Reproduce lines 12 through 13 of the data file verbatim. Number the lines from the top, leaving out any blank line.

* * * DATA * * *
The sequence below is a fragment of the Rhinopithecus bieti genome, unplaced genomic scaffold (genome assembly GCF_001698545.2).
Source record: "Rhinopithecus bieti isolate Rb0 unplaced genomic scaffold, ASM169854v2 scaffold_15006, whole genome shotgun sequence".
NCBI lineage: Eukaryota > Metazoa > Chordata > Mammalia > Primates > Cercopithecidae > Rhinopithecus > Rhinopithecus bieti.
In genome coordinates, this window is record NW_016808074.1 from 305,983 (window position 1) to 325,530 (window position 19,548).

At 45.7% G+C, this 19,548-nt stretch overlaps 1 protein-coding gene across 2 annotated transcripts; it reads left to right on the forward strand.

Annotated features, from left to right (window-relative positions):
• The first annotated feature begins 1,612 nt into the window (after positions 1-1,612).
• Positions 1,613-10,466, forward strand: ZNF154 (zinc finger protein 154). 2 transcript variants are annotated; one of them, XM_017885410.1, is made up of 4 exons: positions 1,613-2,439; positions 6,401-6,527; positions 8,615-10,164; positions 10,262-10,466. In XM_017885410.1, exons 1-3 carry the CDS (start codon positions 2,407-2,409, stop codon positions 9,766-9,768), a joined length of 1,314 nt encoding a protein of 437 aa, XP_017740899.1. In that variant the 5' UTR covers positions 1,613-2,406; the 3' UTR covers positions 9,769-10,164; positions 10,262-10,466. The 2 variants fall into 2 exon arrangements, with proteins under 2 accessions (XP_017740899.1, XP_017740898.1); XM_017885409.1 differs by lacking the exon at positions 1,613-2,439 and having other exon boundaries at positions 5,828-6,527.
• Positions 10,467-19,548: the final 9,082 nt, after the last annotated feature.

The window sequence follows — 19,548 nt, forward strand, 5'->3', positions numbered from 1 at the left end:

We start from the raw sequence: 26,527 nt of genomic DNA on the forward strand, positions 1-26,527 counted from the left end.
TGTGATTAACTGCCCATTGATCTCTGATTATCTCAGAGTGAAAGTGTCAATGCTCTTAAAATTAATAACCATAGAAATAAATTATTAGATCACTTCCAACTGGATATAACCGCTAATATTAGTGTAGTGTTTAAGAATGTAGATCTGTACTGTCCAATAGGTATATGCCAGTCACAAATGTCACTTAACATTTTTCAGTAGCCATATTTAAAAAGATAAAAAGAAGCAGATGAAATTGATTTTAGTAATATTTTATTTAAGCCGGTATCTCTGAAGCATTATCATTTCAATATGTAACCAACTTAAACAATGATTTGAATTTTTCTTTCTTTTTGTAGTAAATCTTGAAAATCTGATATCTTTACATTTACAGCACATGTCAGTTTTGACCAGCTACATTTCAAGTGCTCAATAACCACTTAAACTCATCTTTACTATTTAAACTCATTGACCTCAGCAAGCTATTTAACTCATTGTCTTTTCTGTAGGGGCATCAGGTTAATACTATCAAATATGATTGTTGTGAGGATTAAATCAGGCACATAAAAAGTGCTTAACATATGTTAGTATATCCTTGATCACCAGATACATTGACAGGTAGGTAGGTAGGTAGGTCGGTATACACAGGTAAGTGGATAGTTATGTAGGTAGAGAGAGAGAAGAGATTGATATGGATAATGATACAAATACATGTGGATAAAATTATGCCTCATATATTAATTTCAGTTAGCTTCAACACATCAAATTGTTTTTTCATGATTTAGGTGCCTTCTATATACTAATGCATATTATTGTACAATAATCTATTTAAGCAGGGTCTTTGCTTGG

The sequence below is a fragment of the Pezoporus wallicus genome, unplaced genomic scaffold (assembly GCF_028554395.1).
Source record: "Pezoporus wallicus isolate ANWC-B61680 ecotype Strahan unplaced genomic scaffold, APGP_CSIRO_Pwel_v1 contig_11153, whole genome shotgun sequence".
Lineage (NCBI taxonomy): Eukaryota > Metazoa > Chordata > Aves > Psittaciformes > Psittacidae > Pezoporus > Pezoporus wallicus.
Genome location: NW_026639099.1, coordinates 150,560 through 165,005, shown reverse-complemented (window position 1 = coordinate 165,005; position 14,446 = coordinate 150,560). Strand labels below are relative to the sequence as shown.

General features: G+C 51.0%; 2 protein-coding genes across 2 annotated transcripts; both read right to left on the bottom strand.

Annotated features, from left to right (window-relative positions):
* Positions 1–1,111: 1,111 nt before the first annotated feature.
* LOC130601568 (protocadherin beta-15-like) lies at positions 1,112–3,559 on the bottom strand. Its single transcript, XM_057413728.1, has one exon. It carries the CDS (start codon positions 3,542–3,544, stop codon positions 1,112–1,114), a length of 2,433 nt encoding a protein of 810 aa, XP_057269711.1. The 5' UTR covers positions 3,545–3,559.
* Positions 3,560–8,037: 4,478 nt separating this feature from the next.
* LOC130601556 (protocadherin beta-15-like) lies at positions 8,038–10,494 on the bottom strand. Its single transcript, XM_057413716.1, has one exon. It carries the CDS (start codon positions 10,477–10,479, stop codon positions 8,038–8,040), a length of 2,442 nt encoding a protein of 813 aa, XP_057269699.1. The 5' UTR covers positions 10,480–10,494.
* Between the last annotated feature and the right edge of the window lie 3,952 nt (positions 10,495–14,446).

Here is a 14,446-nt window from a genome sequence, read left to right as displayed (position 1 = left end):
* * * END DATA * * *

TGTGATTAACTGCCCATTGATCTCTGATTATCTCAGAGTGAAAGTGTCAATGCTCTTAAAATTAATAACCATAGAAATAAATTATTAGATCACTTCCAACTGGATATAACCGCTAATATTAGTGTAGTGTTTAAGAATGTAGATCTGTACTGTCCAATAGGTATATGCCAGTCACAAATGTCACTTAACATTTTTCAGTAGCCATATTTAAAAAGATAAAAAGAAGCAGATGAAATTGATTTTAGTAATATTTTATTTAAGCCGGTATCTCTGAAGCATTATCATTTCAATATGTAACCAACTTAAACAATGATTTGAATTTTTCTTTCTTTTTGTAGTAAATCTTGAAAATCTGATATCTTTACATTTACAGCACATGTCAGTTTTGACCAGCTACATTTCAAGTGCTCAATAACCACTTAAACTCATCTTTACTATTTAAACTCATTGACCTCAGCAAGCTATTTAACTCATTGTCTTTTCTGTAGGGGCATCAGGTTAATACTATCAAATATGATTGTTGTGAGGATTAAATCAGGCACATAAAAAGTGCTTAACATATGTTAGTATATCCTTGATCACCAGATACATTGACAGGTAGGTAGGTAGGTAGGTCGGTATACACAGGTAAGTGGATAGTTATGTAGGTAGAGAGAGAGAAGAGATTGATATGGATAATGATACAAATACATGTGGATAAAATTATGCCTCATATATTAATTTCAGTTAGCTTCAACACATCAAATTGTTTTTTCATGATTTAGGTGCCTTCTATATACTAATGCATATTATTGTACAATAATCTATTTAAGCAGGGTCTTTGCTTGG

The sequence below is a fragment of the Pezoporus wallicus genome, unplaced genomic scaffold (assembly GCF_028554395.1).